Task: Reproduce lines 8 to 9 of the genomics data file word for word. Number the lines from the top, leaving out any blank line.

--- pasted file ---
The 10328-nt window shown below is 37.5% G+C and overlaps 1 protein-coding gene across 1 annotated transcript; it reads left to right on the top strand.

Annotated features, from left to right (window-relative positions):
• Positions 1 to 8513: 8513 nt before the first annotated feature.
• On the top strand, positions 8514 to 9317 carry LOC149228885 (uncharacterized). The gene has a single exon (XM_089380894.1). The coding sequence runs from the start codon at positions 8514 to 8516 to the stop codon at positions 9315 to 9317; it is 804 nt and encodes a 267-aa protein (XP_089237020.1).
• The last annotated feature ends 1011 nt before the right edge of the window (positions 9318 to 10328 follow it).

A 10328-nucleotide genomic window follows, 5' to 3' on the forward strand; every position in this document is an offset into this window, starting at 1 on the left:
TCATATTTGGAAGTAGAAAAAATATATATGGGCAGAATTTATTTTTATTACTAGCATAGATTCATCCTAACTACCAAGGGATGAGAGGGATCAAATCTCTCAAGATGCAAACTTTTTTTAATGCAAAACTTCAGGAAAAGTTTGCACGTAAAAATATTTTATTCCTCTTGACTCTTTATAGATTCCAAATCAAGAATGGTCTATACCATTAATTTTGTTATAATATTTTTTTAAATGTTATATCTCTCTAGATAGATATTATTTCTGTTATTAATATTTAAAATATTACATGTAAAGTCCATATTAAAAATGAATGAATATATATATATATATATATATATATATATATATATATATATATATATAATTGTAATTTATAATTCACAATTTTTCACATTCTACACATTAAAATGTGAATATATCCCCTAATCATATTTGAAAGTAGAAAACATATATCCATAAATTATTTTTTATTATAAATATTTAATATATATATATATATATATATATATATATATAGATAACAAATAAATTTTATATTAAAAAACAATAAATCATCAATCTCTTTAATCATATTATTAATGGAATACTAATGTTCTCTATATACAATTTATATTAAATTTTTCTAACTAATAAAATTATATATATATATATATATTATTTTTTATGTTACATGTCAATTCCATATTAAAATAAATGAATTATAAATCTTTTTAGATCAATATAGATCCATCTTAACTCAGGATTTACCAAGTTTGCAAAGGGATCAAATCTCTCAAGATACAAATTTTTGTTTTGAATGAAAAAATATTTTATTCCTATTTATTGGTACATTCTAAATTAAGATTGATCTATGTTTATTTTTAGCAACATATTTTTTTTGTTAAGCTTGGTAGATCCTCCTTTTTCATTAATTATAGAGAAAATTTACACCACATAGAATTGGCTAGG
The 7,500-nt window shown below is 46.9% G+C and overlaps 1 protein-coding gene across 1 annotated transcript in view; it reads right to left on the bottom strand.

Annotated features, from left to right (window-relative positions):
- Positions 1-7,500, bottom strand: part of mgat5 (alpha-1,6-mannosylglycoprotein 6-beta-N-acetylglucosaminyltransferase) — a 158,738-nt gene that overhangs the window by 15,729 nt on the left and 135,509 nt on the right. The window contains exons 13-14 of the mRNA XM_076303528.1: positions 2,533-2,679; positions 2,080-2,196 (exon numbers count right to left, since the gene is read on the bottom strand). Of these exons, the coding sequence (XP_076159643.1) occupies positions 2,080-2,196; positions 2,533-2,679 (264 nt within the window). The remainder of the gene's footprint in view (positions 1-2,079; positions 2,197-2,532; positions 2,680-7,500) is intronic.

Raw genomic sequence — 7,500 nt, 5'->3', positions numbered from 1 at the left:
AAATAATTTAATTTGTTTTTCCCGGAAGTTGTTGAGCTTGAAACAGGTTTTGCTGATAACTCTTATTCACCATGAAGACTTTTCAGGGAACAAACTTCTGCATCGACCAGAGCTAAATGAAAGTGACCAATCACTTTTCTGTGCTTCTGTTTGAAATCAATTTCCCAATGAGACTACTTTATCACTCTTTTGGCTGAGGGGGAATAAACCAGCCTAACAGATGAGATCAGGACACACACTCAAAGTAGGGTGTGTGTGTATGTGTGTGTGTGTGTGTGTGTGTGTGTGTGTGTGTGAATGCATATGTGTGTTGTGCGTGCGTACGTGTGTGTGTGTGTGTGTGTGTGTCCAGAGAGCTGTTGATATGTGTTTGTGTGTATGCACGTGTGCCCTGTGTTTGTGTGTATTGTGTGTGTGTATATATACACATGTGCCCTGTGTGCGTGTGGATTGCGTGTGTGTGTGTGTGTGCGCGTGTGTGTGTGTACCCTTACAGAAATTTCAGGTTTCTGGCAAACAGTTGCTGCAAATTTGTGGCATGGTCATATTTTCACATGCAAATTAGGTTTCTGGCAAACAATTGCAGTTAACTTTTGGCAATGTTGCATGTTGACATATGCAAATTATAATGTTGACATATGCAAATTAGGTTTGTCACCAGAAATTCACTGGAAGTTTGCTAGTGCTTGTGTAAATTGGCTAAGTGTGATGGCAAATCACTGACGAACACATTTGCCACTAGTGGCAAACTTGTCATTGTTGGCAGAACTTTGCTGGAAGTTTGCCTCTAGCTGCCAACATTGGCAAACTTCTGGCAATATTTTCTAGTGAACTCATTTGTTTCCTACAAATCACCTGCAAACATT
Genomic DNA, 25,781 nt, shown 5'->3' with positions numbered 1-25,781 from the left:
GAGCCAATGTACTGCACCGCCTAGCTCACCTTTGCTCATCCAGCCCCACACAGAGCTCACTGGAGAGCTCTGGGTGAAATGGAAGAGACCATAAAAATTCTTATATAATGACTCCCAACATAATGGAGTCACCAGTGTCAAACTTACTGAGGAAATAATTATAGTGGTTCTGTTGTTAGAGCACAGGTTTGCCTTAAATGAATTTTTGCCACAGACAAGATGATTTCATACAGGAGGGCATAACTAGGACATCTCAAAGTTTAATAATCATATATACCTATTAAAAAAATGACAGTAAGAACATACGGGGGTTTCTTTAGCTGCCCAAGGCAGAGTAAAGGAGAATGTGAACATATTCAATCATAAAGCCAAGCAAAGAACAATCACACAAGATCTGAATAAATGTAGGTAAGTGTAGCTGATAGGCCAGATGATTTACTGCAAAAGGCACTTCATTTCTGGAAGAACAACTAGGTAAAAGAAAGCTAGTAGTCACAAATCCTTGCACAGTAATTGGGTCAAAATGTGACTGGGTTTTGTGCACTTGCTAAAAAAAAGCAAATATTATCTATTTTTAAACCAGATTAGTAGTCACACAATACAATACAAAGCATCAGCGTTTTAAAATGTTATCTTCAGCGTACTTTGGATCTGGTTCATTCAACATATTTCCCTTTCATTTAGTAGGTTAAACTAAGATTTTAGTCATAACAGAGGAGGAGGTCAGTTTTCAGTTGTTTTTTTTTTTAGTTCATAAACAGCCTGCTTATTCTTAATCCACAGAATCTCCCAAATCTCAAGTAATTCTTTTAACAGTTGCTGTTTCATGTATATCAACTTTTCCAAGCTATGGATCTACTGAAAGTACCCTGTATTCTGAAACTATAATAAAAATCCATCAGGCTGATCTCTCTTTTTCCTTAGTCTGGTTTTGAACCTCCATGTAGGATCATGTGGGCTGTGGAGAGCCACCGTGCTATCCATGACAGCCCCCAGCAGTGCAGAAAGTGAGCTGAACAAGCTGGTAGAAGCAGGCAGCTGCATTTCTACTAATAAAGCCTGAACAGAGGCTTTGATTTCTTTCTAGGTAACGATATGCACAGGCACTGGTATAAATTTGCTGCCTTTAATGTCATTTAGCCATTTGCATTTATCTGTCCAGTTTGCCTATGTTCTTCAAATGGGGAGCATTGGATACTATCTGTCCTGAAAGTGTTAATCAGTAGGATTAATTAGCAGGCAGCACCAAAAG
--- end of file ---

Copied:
The 7,500-nt window shown below is 46.9% G+C and overlaps 1 protein-coding gene across 1 annotated transcript in view; it reads right to left on the bottom strand.

Annotated features, from left to right (window-relative positions):